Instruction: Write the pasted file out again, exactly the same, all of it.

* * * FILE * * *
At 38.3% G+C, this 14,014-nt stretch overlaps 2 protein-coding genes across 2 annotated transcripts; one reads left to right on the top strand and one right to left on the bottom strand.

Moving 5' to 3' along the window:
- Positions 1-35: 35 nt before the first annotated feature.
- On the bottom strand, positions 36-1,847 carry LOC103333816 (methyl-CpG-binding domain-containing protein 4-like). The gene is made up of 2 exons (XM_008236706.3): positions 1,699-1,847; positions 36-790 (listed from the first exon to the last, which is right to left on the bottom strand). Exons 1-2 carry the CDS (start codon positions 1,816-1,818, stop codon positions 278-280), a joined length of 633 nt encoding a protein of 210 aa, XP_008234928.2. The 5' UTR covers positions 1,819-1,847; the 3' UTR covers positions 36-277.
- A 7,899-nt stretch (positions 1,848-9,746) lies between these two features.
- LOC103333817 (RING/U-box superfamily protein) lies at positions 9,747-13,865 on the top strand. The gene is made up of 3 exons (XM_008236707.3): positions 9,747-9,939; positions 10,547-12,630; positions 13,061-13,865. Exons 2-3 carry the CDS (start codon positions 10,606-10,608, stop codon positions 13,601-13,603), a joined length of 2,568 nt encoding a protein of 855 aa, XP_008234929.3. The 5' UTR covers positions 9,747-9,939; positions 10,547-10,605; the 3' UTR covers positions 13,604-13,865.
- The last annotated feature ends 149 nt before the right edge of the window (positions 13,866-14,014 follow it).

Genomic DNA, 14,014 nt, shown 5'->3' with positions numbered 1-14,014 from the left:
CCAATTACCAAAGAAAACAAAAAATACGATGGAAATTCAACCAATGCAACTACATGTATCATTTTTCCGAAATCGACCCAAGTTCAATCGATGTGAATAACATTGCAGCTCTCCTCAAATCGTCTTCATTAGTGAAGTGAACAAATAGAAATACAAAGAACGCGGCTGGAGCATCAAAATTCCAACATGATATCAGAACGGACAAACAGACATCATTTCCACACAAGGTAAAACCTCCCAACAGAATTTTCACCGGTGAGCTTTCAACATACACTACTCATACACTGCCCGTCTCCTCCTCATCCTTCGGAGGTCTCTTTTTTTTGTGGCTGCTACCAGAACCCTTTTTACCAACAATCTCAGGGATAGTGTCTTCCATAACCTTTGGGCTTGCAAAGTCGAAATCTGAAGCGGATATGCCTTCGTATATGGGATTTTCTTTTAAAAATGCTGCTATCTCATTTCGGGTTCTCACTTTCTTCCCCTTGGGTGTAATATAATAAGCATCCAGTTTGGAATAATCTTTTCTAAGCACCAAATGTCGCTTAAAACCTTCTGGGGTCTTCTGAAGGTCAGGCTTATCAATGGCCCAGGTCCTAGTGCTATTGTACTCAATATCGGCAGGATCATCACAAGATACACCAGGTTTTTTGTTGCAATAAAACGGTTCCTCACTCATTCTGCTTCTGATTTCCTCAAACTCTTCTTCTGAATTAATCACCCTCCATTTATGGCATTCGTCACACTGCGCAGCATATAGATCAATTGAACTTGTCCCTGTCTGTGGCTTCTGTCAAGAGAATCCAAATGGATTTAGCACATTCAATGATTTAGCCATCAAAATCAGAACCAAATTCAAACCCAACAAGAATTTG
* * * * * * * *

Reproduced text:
At 38.3% G+C, this 14,014-nt stretch overlaps 2 protein-coding genes across 2 annotated transcripts; one reads left to right on the top strand and one right to left on the bottom strand.

Moving 5' to 3' along the window:
- Positions 1-35: 35 nt before the first annotated feature.
- On the bottom strand, positions 36-1,847 carry LOC103333816 (methyl-CpG-binding domain-containing protein 4-like). The gene is made up of 2 exons (XM_008236706.3): positions 1,699-1,847; positions 36-790 (listed from the first exon to the last, which is right to left on the bottom strand). Exons 1-2 carry the CDS (start codon positions 1,816-1,818, stop codon positions 278-280), a joined length of 633 nt encoding a protein of 210 aa, XP_008234928.2. The 5' UTR covers positions 1,819-1,847; the 3' UTR covers positions 36-277.
- A 7,899-nt stretch (positions 1,848-9,746) lies between these two features.
- LOC103333817 (RING/U-box superfamily protein) lies at positions 9,747-13,865 on the top strand. The gene is made up of 3 exons (XM_008236707.3): positions 9,747-9,939; positions 10,547-12,630; positions 13,061-13,865. Exons 2-3 carry the CDS (start codon positions 10,606-10,608, stop codon positions 13,601-13,603), a joined length of 2,568 nt encoding a protein of 855 aa, XP_008234929.3. The 5' UTR covers positions 9,747-9,939; positions 10,547-10,605; the 3' UTR covers positions 13,604-13,865.
- The last annotated feature ends 149 nt before the right edge of the window (positions 13,866-14,014 follow it).

Genomic DNA, 14,014 nt, shown 5'->3' with positions numbered 1-14,014 from the left:
CCAATTACCAAAGAAAACAAAAAATACGATGGAAATTCAACCAATGCAACTACATGTATCATTTTTCCGAAATCGACCCAAGTTCAATCGATGTGAATAACATTGCAGCTCTCCTCAAATCGTCTTCATTAGTGAAGTGAACAAATAGAAATACAAAGAACGCGGCTGGAGCATCAAAATTCCAACATGATATCAGAACGGACAAACAGACATCATTTCCACACAAGGTAAAACCTCCCAACAGAATTTTCACCGGTGAGCTTTCAACATACACTACTCATACACTGCCCGTCTCCTCCTCATCCTTCGGAGGTCTCTTTTTTTTGTGGCTGCTACCAGAACCCTTTTTACCAACAATCTCAGGGATAGTGTCTTCCATAACCTTTGGGCTTGCAAAGTCGAAATCTGAAGCGGATATGCCTTCGTATATGGGATTTTCTTTTAAAAATGCTGCTATCTCATTTCGGGTTCTCACTTTCTTCCCCTTGGGTGTAATATAATAAGCATCCAGTTTGGAATAATCTTTTCTAAGCACCAAATGTCGCTTAAAACCTTCTGGGGTCTTCTGAAGGTCAGGCTTATCAATGGCCCAGGTCCTAGTGCTATTGTACTCAATATCGGCAGGATCATCACAAGATACACCAGGTTTTTTGTTGCAATAAAACGGTTCCTCACTCATTCTGCTTCTGATTTCCTCAAACTCTTCTTCTGAATTAATCACCCTCCATTTATGGCATTCGTCACACTGCGCAGCATATAGATCAATTGAACTTGTCCCTGTCTGTGGCTTCTGTCAAGAGAATCCAAATGGATTTAGCACATTCAATGATTTAGCCATCAAAATCAGAACCAAATTCAAACCCAACAAGAATTTG